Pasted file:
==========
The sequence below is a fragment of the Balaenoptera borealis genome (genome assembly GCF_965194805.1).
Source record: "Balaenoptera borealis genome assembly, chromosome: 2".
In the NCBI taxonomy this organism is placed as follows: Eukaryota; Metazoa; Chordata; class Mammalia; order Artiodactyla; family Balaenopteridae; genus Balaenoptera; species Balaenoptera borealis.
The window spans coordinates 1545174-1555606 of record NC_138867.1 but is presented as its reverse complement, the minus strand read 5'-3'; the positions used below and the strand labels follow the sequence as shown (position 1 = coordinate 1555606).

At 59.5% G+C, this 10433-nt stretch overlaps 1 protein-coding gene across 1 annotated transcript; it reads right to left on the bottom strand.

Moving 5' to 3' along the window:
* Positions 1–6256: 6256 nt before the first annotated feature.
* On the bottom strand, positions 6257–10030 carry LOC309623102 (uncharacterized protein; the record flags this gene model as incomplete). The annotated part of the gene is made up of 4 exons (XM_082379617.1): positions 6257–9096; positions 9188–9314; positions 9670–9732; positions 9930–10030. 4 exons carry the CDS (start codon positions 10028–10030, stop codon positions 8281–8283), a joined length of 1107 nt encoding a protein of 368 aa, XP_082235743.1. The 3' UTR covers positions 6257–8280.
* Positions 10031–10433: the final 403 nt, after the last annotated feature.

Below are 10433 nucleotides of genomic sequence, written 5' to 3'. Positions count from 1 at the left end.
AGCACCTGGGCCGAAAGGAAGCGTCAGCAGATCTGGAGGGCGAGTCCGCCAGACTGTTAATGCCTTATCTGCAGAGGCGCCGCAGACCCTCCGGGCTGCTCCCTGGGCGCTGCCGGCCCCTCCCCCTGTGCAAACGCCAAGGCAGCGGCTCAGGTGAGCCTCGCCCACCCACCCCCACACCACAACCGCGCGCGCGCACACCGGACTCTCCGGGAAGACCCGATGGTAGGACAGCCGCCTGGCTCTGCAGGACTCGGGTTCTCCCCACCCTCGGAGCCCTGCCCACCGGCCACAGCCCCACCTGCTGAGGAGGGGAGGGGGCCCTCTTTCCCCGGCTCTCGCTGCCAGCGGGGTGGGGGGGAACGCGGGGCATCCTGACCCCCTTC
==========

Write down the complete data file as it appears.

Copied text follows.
The sequence below is a fragment of the Balaenoptera borealis genome (genome assembly GCF_965194805.1).
Source record: "Balaenoptera borealis genome assembly, chromosome: 2".
In the NCBI taxonomy this organism is placed as follows: Eukaryota; Metazoa; Chordata; class Mammalia; order Artiodactyla; family Balaenopteridae; genus Balaenoptera; species Balaenoptera borealis.
The window spans coordinates 1545174-1555606 of record NC_138867.1 but is presented as its reverse complement, the minus strand read 5'-3'; the positions used below and the strand labels follow the sequence as shown (position 1 = coordinate 1555606).

At 59.5% G+C, this 10433-nt stretch overlaps 1 protein-coding gene across 1 annotated transcript; it reads right to left on the bottom strand.

Moving 5' to 3' along the window:
* Positions 1–6256: 6256 nt before the first annotated feature.
* On the bottom strand, positions 6257–10030 carry LOC309623102 (uncharacterized protein; the record flags this gene model as incomplete). The annotated part of the gene is made up of 4 exons (XM_082379617.1): positions 6257–9096; positions 9188–9314; positions 9670–9732; positions 9930–10030. 4 exons carry the CDS (start codon positions 10028–10030, stop codon positions 8281–8283), a joined length of 1107 nt encoding a protein of 368 aa, XP_082235743.1. The 3' UTR covers positions 6257–8280.
* Positions 10031–10433: the final 403 nt, after the last annotated feature.

Below are 10433 nucleotides of genomic sequence, written 5' to 3'. Positions count from 1 at the left end.
AGCACCTGGGCCGAAAGGAAGCGTCAGCAGATCTGGAGGGCGAGTCCGCCAGACTGTTAATGCCTTATCTGCAGAGGCGCCGCAGACCCTCCGGGCTGCTCCCTGGGCGCTGCCGGCCCCTCCCCCTGTGCAAACGCCAAGGCAGCGGCTCAGGTGAGCCTCGCCCACCCACCCCCACACCACAACCGCGCGCGCGCACACCGGACTCTCCGGGAAGACCCGATGGTAGGACAGCCGCCTGGCTCTGCAGGACTCGGGTTCTCCCCACCCTCGGAGCCCTGCCCACCGGCCACAGCCCCACCTGCTGAGGAGGGGAGGGGGCCCTCTTTCCCCGGCTCTCGCTGCCAGCGGGGTGGGGGGGAACGCGGGGCATCCTGACCCCCTTC